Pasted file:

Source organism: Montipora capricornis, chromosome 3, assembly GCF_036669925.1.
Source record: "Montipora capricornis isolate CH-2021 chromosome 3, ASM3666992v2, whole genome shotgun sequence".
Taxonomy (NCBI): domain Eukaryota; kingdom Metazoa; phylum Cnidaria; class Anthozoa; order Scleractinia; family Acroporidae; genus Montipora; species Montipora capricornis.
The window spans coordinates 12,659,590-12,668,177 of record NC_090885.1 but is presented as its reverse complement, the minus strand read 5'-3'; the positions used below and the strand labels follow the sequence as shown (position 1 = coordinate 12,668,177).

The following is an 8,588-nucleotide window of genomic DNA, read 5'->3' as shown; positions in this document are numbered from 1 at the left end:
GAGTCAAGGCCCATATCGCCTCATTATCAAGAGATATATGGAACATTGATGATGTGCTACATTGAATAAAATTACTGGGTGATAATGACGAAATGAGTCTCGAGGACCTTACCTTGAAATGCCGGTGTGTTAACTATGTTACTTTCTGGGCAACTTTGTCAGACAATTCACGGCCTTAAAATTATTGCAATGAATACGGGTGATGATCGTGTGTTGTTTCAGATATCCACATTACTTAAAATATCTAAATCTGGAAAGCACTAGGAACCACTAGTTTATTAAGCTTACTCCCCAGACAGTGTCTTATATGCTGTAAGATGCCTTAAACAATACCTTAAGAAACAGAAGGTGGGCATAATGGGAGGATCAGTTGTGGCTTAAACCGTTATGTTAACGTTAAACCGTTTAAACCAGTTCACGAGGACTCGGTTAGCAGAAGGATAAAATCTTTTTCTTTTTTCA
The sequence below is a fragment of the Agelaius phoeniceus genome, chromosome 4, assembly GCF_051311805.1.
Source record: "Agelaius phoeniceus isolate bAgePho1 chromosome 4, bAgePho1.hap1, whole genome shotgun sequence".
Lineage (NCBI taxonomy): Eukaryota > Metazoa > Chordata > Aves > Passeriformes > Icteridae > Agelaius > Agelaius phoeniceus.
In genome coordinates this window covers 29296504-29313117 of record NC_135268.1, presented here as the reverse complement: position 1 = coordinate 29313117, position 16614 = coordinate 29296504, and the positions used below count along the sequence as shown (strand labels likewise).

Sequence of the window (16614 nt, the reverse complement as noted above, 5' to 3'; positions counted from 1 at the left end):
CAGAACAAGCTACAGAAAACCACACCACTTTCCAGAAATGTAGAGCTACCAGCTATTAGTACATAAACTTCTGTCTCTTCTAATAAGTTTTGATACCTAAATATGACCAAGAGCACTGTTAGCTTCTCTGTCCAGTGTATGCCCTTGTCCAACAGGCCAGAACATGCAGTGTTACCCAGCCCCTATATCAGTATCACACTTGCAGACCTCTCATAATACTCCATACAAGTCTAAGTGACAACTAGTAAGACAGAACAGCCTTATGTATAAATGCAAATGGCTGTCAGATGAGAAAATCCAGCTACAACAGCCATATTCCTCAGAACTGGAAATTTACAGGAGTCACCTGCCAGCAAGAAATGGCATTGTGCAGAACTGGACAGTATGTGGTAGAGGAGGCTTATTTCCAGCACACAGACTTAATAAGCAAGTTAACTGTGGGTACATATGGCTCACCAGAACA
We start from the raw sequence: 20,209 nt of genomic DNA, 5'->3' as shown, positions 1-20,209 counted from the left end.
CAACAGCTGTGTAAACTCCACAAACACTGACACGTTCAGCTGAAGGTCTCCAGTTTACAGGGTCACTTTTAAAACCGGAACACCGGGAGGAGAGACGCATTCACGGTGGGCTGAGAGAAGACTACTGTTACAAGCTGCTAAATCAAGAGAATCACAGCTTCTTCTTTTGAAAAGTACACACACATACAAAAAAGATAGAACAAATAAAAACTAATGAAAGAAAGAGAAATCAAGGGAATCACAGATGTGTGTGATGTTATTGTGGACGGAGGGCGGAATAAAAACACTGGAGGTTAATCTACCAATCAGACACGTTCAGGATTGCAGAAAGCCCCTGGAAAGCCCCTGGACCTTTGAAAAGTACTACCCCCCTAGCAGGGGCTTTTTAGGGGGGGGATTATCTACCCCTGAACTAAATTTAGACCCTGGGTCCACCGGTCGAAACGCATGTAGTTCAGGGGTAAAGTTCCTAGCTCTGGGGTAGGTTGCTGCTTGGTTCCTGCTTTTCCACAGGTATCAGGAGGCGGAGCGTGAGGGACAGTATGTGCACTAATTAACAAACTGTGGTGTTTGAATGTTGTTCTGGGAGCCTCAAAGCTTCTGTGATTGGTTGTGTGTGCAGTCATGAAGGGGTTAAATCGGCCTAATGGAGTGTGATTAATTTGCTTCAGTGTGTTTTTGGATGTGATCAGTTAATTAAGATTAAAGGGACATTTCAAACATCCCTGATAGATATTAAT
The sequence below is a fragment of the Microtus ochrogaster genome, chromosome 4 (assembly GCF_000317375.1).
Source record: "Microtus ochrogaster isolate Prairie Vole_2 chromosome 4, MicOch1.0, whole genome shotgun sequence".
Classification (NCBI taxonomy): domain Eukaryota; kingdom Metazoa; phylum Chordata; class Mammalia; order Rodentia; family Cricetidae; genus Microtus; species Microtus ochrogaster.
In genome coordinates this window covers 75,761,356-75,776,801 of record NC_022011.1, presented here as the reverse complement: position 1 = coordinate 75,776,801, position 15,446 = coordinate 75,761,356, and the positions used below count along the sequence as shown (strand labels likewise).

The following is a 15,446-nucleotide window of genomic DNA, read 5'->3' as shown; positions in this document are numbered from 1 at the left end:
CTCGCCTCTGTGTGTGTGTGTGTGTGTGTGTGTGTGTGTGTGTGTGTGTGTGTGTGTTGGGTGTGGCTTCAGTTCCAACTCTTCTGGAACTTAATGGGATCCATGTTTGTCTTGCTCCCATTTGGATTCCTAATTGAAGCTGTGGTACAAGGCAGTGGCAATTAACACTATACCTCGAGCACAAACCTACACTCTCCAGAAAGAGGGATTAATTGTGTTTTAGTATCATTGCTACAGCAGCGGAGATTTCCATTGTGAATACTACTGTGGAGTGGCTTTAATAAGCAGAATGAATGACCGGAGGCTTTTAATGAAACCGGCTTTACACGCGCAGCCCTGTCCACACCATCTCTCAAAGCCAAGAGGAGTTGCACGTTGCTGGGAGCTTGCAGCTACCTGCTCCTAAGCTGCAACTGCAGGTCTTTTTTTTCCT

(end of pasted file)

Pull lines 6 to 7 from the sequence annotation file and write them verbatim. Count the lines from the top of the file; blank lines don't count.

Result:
GAGTCAAGGCCCATATCGCCTCATTATCAAGAGATATATGGAACATTGATGATGTGCTACATTGAATAAAATTACTGGGTGATAATGACGAAATGAGTCTCGAGGACCTTACCTTGAAATGCCGGTGTGTTAACTATGTTACTTTCTGGGCAACTTTGTCAGACAATTCACGGCCTTAAAATTATTGCAATGAATACGGGTGATGATCGTGTGTTGTTTCAGATATCCACATTACTTAAAATATCTAAATCTGGAAAGCACTAGGAACCACTAGTTTATTAAGCTTACTCCCCAGACAGTGTCTTATATGCTGTAAGATGCCTTAAACAATACCTTAAGAAACAGAAGGTGGGCATAATGGGAGGATCAGTTGTGGCTTAAACCGTTATGTTAACGTTAAACCGTTTAAACCAGTTCACGAGGACTCGGTTAGCAGAAGGATAAAATCTTTTTCTTTTTTCA
The sequence below is a fragment of the Agelaius phoeniceus genome, chromosome 4, assembly GCF_051311805.1.